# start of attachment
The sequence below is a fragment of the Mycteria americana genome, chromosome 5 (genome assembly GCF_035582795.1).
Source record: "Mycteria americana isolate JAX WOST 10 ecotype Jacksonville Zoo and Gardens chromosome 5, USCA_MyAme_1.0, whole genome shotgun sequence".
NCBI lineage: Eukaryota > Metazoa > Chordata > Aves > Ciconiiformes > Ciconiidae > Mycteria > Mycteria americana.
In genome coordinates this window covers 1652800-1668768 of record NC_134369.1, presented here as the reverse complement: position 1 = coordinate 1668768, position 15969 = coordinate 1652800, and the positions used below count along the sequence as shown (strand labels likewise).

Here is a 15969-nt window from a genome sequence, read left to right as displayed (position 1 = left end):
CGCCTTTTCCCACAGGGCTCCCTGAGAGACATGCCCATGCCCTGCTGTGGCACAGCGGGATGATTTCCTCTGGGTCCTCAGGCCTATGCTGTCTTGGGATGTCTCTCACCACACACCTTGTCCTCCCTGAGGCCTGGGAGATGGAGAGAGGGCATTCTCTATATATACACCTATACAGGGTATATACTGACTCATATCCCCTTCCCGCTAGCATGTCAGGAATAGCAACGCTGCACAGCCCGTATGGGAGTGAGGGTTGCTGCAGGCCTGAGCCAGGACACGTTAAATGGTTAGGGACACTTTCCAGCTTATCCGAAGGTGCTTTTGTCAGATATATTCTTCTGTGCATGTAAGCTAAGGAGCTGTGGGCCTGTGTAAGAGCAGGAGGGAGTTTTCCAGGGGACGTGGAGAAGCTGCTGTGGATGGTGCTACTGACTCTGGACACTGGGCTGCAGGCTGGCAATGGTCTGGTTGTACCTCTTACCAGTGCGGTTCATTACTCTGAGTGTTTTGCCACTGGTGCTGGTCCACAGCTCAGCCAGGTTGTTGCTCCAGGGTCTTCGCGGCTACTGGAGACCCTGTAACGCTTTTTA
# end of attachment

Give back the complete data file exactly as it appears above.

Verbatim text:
The sequence below is a fragment of the Mycteria americana genome, chromosome 5 (genome assembly GCF_035582795.1).
Source record: "Mycteria americana isolate JAX WOST 10 ecotype Jacksonville Zoo and Gardens chromosome 5, USCA_MyAme_1.0, whole genome shotgun sequence".
NCBI lineage: Eukaryota > Metazoa > Chordata > Aves > Ciconiiformes > Ciconiidae > Mycteria > Mycteria americana.
In genome coordinates this window covers 1652800-1668768 of record NC_134369.1, presented here as the reverse complement: position 1 = coordinate 1668768, position 15969 = coordinate 1652800, and the positions used below count along the sequence as shown (strand labels likewise).

Here is a 15969-nt window from a genome sequence, read left to right as displayed (position 1 = left end):
CGCCTTTTCCCACAGGGCTCCCTGAGAGACATGCCCATGCCCTGCTGTGGCACAGCGGGATGATTTCCTCTGGGTCCTCAGGCCTATGCTGTCTTGGGATGTCTCTCACCACACACCTTGTCCTCCCTGAGGCCTGGGAGATGGAGAGAGGGCATTCTCTATATATACACCTATACAGGGTATATACTGACTCATATCCCCTTCCCGCTAGCATGTCAGGAATAGCAACGCTGCACAGCCCGTATGGGAGTGAGGGTTGCTGCAGGCCTGAGCCAGGACACGTTAAATGGTTAGGGACACTTTCCAGCTTATCCGAAGGTGCTTTTGTCAGATATATTCTTCTGTGCATGTAAGCTAAGGAGCTGTGGGCCTGTGTAAGAGCAGGAGGGAGTTTTCCAGGGGACGTGGAGAAGCTGCTGTGGATGGTGCTACTGACTCTGGACACTGGGCTGCAGGCTGGCAATGGTCTGGTTGTACCTCTTACCAGTGCGGTTCATTACTCTGAGTGTTTTGCCACTGGTGCTGGTCCACAGCTCAGCCAGGTTGTTGCTCCAGGGTCTTCGCGGCTACTGGAGACCCTGTAACGCTTTTTA